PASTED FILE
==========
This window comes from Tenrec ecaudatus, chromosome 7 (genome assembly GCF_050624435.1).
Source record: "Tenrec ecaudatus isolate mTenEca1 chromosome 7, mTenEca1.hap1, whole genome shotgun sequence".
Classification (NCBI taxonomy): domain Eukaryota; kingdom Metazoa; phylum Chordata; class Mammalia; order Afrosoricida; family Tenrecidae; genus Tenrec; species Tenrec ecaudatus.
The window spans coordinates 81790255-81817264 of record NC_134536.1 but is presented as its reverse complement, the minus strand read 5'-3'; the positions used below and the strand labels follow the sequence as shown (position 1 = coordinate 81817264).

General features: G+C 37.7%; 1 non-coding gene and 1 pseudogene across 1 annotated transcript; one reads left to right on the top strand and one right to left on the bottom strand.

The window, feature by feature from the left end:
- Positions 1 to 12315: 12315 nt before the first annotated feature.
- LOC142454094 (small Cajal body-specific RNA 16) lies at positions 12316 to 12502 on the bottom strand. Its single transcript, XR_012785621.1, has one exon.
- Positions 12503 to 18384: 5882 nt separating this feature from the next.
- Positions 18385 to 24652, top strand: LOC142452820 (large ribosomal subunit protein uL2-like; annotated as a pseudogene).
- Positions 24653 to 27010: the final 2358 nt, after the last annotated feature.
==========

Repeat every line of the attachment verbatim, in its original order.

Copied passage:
This window comes from Tenrec ecaudatus, chromosome 7 (genome assembly GCF_050624435.1).
Source record: "Tenrec ecaudatus isolate mTenEca1 chromosome 7, mTenEca1.hap1, whole genome shotgun sequence".
Classification (NCBI taxonomy): domain Eukaryota; kingdom Metazoa; phylum Chordata; class Mammalia; order Afrosoricida; family Tenrecidae; genus Tenrec; species Tenrec ecaudatus.
The window spans coordinates 81790255-81817264 of record NC_134536.1 but is presented as its reverse complement, the minus strand read 5'-3'; the positions used below and the strand labels follow the sequence as shown (position 1 = coordinate 81817264).

General features: G+C 37.7%; 1 non-coding gene and 1 pseudogene across 1 annotated transcript; one reads left to right on the top strand and one right to left on the bottom strand.

The window, feature by feature from the left end:
- Positions 1 to 12315: 12315 nt before the first annotated feature.
- LOC142454094 (small Cajal body-specific RNA 16) lies at positions 12316 to 12502 on the bottom strand. Its single transcript, XR_012785621.1, has one exon.
- Positions 12503 to 18384: 5882 nt separating this feature from the next.
- Positions 18385 to 24652, top strand: LOC142452820 (large ribosomal subunit protein uL2-like; annotated as a pseudogene).
- Positions 24653 to 27010: the final 2358 nt, after the last annotated feature.